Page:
To cope with the challenges posed by the IPA, future research should use a combination of various research methods. Experimental studies are indispensable to test some of the hypothesized effects, such as the specific mediation effects represented by the indirect paths in the model. These experimental studies represent a first step in expanding the "focal approach" that is characteristic of the discrete research traditions to a more global perspective on the underlying processes of information processing in decision making. However, we should acknowledge that the experimental methodology is limited, as it only allows the simultaneous investigation of selected parts of the IPA. Bence, a second step, aligning well with the present perspective and representing a more dramatic focal-to-global paradigm shift in the study of decision making, constitutes a "structural-connectionist" approach, examining the simultaneous operation of all process variables affecting information processing. This step is certainly the most intricate one, as it requires adequate measurement of all individual process variables to identify not only the impact of specific input variables on different process variables in the IPA, but also the magnitude and nature of their connections. The major challenge here is the identification of appropriate, straightforward measures of the four distinct process variables. Interestingly, new developments in the domain of connectionist modeling and computer simulation studies may also provide useful tools to examine the full model and its various individual paths. In particular, based on the fit between real-life outcomes and those obtained through simulations, these methods may allow7 us to quantify the strength of the different paths connecting the process variables as well as to evaluate whether additional paths should be included or omitted in the parsimonious model. Such connections, computational models have already been successfully applied to predict attitude formation and change (e.g., Van Overwalle & Siebler, 2005) and may prove to be a fruitful alternative method to further validate the IPA.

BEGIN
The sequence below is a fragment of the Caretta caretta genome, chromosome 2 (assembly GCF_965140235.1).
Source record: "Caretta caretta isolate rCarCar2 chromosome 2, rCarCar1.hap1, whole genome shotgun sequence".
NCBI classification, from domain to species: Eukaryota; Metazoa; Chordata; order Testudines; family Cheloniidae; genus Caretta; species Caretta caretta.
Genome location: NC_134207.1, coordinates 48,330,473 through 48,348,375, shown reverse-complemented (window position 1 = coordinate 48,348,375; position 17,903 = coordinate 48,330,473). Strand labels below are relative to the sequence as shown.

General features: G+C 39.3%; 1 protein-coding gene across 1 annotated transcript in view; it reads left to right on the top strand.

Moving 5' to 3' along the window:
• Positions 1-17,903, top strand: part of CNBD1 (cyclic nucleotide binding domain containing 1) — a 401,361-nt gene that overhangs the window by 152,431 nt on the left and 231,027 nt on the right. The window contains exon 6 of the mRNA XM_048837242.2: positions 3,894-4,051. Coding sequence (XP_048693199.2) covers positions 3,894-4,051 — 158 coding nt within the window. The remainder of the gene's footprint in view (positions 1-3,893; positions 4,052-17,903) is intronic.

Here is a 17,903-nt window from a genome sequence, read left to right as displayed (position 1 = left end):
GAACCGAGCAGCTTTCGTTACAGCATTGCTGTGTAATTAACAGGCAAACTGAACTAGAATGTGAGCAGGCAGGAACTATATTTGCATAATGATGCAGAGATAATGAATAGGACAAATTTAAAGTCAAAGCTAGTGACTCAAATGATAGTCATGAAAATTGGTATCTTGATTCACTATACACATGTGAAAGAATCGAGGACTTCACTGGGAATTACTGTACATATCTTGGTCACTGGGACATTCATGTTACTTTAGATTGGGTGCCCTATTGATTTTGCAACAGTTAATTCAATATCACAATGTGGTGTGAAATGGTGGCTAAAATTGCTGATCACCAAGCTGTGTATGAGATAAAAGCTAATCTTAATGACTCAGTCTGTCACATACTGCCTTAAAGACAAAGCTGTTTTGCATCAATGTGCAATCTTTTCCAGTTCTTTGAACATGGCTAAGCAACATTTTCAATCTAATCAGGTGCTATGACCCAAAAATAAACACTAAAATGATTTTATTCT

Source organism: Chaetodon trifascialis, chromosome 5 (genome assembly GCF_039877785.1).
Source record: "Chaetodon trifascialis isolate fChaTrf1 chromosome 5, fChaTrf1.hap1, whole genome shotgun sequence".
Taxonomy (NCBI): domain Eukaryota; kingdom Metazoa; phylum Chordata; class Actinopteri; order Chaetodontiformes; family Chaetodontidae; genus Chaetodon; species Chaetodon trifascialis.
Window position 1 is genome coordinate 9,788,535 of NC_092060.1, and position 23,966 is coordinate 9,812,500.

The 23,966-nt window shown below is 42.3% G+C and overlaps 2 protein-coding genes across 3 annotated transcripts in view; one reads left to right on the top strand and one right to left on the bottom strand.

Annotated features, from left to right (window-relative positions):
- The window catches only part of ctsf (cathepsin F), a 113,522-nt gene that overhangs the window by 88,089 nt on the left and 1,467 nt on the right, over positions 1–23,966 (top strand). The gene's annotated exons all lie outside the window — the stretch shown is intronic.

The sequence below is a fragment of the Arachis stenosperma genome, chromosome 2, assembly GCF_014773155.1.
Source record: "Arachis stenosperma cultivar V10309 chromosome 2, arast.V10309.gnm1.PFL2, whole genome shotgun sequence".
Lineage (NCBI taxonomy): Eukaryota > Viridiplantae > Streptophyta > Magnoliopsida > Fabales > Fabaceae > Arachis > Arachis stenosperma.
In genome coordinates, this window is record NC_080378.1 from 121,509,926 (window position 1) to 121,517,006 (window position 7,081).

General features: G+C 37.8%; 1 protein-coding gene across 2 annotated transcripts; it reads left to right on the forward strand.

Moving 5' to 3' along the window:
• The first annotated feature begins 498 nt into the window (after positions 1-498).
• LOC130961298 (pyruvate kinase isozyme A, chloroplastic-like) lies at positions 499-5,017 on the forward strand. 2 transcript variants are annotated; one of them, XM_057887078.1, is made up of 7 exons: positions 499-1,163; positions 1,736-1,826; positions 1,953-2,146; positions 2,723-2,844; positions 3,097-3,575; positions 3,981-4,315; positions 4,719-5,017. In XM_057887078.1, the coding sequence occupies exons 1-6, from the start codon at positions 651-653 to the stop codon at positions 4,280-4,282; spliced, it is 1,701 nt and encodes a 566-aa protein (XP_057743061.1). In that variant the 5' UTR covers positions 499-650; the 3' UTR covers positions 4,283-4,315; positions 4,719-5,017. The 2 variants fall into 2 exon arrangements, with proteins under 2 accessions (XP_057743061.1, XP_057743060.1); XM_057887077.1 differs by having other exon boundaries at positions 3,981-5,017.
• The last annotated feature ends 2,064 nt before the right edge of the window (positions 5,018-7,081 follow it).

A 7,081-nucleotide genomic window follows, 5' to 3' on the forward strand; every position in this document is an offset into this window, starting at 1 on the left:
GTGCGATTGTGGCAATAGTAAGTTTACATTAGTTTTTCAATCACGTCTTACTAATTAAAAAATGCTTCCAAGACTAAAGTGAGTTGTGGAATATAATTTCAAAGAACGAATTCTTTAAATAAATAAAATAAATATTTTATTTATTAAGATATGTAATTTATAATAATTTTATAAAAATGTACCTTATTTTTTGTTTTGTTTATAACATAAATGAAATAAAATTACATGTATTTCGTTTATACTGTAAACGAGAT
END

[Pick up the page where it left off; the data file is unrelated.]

The main goal of the presented integrative process approach (IPA) was to incorporate the findings of various research lines on decision making with a special focus on how arousal, affect, cognitive ability, and motivation shape information processing and decision making. Most important, the present contribution draws attention to the interrelations between various process variables rather than adopting narrow, one-process explanations. Clearly, the interplay between the different process variables is complex, and the IPA does not claim to explain all mechanisms underlying information processing in decision making. However, by integrating different research lines, the IPA provides a framework to interpret empirical findings from the individual research traditions in a broader perspective and provides a theoretical outline for future research to advance our knowledge on the mechanisms underlying information processing in decision making.